Theatre review: Martyr
The Rumble in the Concrete Jungle: Religion gets fundamental
Aimed at older teenagers and adults, the Actors Touring Company production of Martyr explores the problems of extremism within a school, and presents a dramatic argument against the radicalisation of young people without condemning religion or rejecting scientific authority.
Marius von Mayenburg's script – translated by Maja Zade with a poetic flair – avoids the easy answers: the protagonist has been tempted by fundamentalist Christianity rather than Islam, and his antagonist, a female biology teacher, is caught up in her own neurotic quest to be right. While the pupil is inevitably using religion to fight off his own sexual confusion, the development of the conflict between belief and science is complicated by an overly supportive mother and a liberal headteacher, who is not above sexist asides and offers little support to his crusading colleague.
Working more as an introduction to the wider debate than a focussed analysis, Martyr does not engage with the potential theological problems posed by the acceptance of the Bible as a literal authority, nor detach the scientific method from its individual supporters. At times, each character is reduced to a cypher for a position (adolescent sexual confusion, victimhood, liberal religion and so on). While the action is set in a wider context, the drama ignores nuanced understanding of science and religion – at one point, the meaning of 'theory' as opposed to 'hypothesis' is conflated, and the source of the pupil's religious fervour is barely recognised.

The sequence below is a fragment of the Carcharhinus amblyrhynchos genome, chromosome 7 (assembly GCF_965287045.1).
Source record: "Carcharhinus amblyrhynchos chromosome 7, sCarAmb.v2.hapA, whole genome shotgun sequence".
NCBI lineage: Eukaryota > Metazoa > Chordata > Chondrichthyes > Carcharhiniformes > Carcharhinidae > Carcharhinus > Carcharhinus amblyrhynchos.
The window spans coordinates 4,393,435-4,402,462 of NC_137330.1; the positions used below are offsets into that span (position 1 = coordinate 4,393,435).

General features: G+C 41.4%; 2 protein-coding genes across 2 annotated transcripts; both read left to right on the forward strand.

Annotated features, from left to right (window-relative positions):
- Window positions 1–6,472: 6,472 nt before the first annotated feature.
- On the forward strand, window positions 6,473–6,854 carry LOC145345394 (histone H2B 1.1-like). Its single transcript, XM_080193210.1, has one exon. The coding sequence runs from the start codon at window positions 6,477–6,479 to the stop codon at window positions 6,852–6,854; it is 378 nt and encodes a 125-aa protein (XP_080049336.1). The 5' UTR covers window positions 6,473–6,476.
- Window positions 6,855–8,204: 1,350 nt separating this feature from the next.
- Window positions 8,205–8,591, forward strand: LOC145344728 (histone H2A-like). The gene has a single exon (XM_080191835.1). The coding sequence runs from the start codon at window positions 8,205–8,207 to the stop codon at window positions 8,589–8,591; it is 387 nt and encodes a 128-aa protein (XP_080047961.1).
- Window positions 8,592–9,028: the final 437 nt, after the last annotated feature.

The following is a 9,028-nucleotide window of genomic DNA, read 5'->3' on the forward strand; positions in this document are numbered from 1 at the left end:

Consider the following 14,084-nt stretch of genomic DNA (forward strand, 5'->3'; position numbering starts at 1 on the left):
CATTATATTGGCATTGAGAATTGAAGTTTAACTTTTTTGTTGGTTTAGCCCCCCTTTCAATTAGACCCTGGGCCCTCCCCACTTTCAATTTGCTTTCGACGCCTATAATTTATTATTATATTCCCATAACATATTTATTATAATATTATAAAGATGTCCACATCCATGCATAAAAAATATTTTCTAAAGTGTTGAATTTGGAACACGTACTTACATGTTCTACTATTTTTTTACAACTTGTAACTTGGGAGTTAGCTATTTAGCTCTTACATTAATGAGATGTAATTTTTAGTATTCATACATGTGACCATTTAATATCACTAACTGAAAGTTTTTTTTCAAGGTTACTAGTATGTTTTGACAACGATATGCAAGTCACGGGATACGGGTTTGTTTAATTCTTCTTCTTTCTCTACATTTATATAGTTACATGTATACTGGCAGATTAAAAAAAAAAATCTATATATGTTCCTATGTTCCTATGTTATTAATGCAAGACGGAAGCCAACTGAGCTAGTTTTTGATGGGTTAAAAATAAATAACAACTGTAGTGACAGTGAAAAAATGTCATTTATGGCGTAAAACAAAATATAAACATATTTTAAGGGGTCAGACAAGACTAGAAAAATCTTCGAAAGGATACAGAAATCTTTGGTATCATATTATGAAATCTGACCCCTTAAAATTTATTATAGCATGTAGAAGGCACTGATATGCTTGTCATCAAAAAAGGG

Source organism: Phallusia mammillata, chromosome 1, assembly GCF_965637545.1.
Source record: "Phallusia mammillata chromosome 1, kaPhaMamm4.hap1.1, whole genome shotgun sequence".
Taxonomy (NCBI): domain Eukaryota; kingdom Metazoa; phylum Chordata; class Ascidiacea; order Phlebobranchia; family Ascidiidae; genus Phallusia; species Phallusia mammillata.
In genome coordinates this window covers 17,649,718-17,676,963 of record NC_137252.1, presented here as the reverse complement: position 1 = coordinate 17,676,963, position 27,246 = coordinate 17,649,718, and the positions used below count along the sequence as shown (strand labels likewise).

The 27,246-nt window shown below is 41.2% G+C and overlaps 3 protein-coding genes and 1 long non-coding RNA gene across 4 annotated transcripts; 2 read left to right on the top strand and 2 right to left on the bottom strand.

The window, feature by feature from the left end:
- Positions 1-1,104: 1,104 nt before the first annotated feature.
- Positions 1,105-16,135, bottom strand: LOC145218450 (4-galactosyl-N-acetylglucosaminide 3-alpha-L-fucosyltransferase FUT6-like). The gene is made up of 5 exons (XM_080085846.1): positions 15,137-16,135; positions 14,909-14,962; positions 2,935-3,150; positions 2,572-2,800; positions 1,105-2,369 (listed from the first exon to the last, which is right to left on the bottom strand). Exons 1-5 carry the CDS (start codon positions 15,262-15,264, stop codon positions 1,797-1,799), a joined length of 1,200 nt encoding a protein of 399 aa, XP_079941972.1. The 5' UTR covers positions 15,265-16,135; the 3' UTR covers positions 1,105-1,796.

Despite a brutal finale, the debate is not resolved. Both sides make their claims, and never reach agreement: the discussion is presented coolly, encouraging further conversation about the relative moralities on display. And this is the great strength of Ramin Gray's direction. In revealing the personal anxieties of the characters, he exposes the absence of an absolute truth on either side. The weakness of the headteacher to address the issues leads to a bloody confrontation – although this is not as obvious as the topic suggests.
In many ways, Martyr condemns the failure of liberalism to cope with intolerance, and the danger of accepting authority from a flawed individual. The Bible is used to justify terror – many of the speeches draw on its most incendiary passages – and while there is no apparent justification for the religious extremism, the portrayal of the violence of the school-yard is gripping.
If the characters are more often symbols of an idea, the interludes between the students revel in awkward desires and the main confrontations are intelligent and thrilling.
Mayenburg's script is a reasoned response to the growth of radicalism and a rejection of a counter-extremism: it offers fuel for conversation even where it lacks philosophical depth.